Imagine walking into an 8th-grade science classroom and hearing a discussion among students about a challenging assignment they recently completed. These students have spent the last few days studying how earth’s mineral, fossil fuels, and groundwater resources are distributed across the globe and have written paragraphs on how these resources have influenced population growth in certain areas of the globe.
From the beginning of our work with these schools, we knew that building student agency was going to be a focus of the work, as it is a key to the success of competency-based education.
Two students are evaluating their work using Webb’s Depth of Knowledge (Aungst, 2014), a framework that categorizes tasks by the complexity of thinking required to complete them, and one says to her partner, “You know you have to create something new using the information you have learned for it to be level 4.”
Another student who found a recent unit on mechanical versus electromagnetic waves especially challenging decided to attend optional review sessions, complete retakes, and be persistent in asking clarifying questions. Working through the content in multiple ways and taking time to build her knowledge and confidence meant that the next time she didn’t understand a concept in class, she raised her hand and asked — something she never would have done before.
These students in Beth Hines’ 8th-grade physical science class at West Collierville Middle School in Tennessee are building ownership and agency for their learning. As a result of owning the learning process, they and their peers are seeing grades as reflections of learning rather than a prize or status to attain.These shifts can only occur if principals, teachers, and students have opportunities for agency — the capacity and propensity to take purposeful initiative.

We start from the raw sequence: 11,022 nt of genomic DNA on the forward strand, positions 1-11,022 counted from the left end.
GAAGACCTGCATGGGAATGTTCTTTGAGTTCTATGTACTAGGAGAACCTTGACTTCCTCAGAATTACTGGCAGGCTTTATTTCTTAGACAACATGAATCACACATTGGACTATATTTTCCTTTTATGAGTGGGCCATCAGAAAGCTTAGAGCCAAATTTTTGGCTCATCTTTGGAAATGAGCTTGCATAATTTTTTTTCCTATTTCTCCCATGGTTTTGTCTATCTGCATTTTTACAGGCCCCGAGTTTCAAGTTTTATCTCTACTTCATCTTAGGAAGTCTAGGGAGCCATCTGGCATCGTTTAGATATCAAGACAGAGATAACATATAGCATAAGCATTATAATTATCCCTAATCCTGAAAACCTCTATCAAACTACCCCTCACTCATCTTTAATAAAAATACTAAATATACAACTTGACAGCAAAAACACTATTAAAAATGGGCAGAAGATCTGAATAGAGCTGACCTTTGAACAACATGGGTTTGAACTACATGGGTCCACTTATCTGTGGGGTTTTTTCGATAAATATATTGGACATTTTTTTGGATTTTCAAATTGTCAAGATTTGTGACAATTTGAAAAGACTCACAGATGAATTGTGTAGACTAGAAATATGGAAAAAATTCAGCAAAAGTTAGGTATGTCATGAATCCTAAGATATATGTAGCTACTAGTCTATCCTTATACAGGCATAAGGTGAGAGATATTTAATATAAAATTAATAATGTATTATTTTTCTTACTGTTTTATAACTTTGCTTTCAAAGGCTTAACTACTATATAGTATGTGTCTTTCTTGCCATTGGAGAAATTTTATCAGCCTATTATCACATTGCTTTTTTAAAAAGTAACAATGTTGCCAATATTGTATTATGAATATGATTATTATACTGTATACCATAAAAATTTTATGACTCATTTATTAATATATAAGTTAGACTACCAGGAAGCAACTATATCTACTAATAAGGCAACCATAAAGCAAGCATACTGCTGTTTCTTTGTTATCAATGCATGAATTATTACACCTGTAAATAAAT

West Collierville Middle School is one of 18 diverse schools across Tennessee piloting implementation of competency-based education. Competency-based education creates individualized pathways for students by focusing on demonstrating mastery and allowing students to advance through curricula as mastery is achieved.
One of several personalized learning strategies led by the Tennessee Department of Education (n.d.), the competency-based education pilot, launched in 2018, supports educators in shifting learning to a more student-centric endeavor. It offers flexibility in how students learn, demonstrate mastery, and progress through content, all of which requires the development of agency.
The teams represent 18 schools from 11 districts, both urban and rural. Planning began in spring 2018 and implementation in the fall. Seventeen teams developed their own plans, while one worked with Summit Learning, an online personalized learning platform. Professional learning for educators was at the center of planning and implementation. Teams of educators from the pilot schools participated in professional development coordinated by the Tennessee Department of Education, Lipscomb University, and the Appalachian Regional Comprehensive Center to develop and implement elements of competency-based education.
Five professional development days covered topics including how to develop a competency, what agency is and how it can be developed, and developing a growth mindset. The sessions included guided team time for each school to develop an implementation plan with goals, strategies, logistics, and communications plans.
When the professional development team (of which we were a part) began working with the pilot schools in spring 2018, each team had a different comfort level with competency-based education. Some schools had spent two years transitioning to mastery-based grading, in which educators build proficiency scales that define the progression of learning and rate students on levels of proficiency to signify mastery of content standards. Some were in the very infant stages of the journey but believed deeply in building efficacy in students.